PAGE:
As the holiday season comes to a close and people head back to work, it’s important to remember not everyone was fortunate enough to enjoy the rest and relaxation the holidays allow. While many families were exchanging gifts, catching up with relatives and enjoying hearty meals, our first responders were working around the clock, keeping our communities safe, just as they are today and every day.
Of course, when taking the job, first responders understand the risks involved, the long hours, rigorous physical requirements and constant training. However, many of our emergency workers are starting to face an unexpected hurdle and a new kind of threat: anti-energy protesters.
From British Columbia to Louisiana, North Dakota to Alberta, and Pennsylvania to Minnesota, anti-energy activists continue to escalate tactics, willing to do whatever it takes to impede the construction of lawful energy infrastructure projects. Earlier this week southwest of Houston, RCMP were dispatched and arrested 14 protesters for blocking the access road for construction workers attempting to work on an LNG pipeline project. Officers saw a number of fires being lit, as well as large, felled trees along the road.
Despite the numerous regulatory agencies ensuring a careful approval and construction process, protesters fervently press on, continuing to utilize tactics that risk their safety as well as the safety and livelihood of construction workers, community members and first responders.
In addition to posing a threat to themselves and bystanders, anti-energy protesters and their risky theatrics pull first responders off the street, forcing them to dedicate time and resources to cleaning up after their efforts. First responders have a duty to protect and serve but protester antics take advantage of our essential emergency services at taxpayer expense.
For example, law enforcement in Louisiana have faced resistance from vigilante protesters in the swamps where the Bayou Bridge Pipeline is nearing completion. Throughout the past several months, protesters have chained themselves to equipment, scaled construction cranes, blocked access roads, fought with police and climbed up trees in the path of construction and refused to come down. Many of these tactics have required first responders to deal with protesters, keeping them away from their other critical responsibilities.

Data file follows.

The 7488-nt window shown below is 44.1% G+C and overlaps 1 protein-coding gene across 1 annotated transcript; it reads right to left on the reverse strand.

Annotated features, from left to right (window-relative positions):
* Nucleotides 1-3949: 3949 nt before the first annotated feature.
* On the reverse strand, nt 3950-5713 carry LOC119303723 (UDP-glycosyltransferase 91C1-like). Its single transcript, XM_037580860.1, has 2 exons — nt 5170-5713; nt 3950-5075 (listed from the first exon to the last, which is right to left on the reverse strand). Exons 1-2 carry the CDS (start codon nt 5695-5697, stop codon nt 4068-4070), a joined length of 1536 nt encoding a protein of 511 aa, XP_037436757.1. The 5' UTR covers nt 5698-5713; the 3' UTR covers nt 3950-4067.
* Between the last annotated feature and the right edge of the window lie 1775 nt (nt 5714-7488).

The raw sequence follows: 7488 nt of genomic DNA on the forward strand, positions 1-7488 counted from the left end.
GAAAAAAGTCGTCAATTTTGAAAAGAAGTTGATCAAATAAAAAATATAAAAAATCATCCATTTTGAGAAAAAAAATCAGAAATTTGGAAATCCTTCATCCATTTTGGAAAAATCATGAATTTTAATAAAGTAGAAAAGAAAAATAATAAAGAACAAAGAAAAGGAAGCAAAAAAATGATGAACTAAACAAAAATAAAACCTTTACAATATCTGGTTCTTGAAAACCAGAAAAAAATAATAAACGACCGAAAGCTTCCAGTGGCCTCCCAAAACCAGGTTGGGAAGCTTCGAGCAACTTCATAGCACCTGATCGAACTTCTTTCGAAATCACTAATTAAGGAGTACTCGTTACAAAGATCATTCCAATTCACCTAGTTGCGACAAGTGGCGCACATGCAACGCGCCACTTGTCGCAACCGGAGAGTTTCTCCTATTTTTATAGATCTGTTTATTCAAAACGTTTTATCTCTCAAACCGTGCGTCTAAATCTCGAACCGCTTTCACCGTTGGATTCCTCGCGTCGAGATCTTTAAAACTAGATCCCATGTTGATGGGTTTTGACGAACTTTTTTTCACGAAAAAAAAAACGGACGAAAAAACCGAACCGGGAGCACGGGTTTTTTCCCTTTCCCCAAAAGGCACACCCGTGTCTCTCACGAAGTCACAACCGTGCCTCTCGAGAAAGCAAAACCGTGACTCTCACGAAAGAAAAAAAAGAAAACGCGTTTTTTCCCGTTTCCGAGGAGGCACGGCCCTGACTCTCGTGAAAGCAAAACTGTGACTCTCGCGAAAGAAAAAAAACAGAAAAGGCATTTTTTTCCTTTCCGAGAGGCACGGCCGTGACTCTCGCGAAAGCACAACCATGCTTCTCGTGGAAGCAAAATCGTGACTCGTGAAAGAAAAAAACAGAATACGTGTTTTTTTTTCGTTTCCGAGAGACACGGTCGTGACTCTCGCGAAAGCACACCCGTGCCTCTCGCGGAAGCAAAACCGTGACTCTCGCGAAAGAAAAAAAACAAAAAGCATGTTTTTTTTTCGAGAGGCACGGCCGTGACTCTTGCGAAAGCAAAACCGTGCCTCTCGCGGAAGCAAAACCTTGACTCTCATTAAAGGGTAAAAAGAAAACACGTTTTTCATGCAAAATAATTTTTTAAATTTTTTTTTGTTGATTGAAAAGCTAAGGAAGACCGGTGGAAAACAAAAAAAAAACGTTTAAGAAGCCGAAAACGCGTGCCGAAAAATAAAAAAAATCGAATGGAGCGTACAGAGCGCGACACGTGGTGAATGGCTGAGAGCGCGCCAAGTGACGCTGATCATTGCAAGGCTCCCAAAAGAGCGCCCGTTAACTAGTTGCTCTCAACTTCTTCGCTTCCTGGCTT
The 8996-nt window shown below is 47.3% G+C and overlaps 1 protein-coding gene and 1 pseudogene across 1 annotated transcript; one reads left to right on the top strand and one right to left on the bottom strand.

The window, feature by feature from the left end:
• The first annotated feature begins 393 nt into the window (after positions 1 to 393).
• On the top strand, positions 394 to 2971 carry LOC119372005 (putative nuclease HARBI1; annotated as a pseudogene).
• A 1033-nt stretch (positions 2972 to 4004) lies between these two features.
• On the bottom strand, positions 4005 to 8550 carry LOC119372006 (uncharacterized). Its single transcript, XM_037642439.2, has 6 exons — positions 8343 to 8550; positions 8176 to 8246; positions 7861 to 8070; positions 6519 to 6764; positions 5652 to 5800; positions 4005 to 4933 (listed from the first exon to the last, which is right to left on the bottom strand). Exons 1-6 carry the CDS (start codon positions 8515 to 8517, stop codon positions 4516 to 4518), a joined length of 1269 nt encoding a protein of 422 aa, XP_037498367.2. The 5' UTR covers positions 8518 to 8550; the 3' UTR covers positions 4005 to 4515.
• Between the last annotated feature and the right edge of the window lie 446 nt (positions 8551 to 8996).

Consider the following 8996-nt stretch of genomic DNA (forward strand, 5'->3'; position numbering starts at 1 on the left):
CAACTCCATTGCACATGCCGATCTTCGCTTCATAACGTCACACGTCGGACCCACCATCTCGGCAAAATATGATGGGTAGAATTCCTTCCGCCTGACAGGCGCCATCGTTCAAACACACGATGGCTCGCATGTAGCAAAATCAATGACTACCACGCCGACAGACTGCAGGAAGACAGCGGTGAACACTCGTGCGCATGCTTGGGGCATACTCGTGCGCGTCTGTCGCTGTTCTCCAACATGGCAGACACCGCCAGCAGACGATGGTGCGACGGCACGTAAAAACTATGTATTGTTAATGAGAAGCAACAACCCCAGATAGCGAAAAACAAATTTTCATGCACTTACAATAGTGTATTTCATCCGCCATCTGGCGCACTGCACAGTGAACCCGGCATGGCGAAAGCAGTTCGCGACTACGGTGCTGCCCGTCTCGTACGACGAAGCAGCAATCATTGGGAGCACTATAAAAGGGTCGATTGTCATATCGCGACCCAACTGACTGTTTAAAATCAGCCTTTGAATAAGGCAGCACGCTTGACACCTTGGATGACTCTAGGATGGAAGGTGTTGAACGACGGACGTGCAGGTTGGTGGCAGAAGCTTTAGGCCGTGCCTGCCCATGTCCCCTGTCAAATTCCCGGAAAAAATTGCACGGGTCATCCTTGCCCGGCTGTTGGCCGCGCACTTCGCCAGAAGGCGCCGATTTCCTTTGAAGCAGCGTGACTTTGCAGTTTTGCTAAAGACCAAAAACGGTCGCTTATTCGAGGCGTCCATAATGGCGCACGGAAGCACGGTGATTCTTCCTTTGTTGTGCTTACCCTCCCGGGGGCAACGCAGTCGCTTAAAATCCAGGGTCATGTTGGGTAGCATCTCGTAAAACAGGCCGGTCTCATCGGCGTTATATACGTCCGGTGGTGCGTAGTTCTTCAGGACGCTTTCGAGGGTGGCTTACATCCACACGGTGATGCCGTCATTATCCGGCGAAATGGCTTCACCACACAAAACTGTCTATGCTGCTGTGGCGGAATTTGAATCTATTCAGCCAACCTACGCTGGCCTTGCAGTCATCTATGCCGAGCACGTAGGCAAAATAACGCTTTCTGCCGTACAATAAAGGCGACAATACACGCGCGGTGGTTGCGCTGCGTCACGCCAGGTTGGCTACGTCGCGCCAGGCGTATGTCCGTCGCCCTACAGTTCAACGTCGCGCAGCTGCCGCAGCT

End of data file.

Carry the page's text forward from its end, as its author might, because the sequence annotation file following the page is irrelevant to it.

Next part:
In Pennsylvania, a group of protesters has continued to oppose the Mariner East 2 Pipeline project. One elderly woman went so far as to set a fire near construction equipment and spread spoiled food around construction sites to attract wild animals. In Minnesota, more than 100 people recently blocked streets in a small town to express their opposition to an oil line, as law enforcement spent nearly 2½ hours trying to disperse the crowd.
Of course there was also the Dakota Access Pipeline protests. In late 2016 and early 2017, protesters descended on Morton County, ND, in an attempt to stop construction. Protesters used aggressive and violent tactics, including burning vehicles, building road blocks and lighting them on fire, damaging bridges and fighting with police. Law-enforcement reinforcements were called in from around the country to assist. Police, fire and cleanup costs are estimated to have cost the county nearly $40 million. Now, the pipeline has been safely operating for more than a year, carrying more than 500,000 barrels of crude oil per day to consumers across the U.S.
These are just a few examples of activist efforts that have pulled first responders off the street at taxpayer expense. Surely, freedom of speech and the right to assemble are critical bulwarks of our democracy. But there is an appropriate time and place for protest. Our economy, industry and first responders have already started to pay the price of anti-energy antics. Let’s put an end to these risky games before other innocent bystanders get hurt.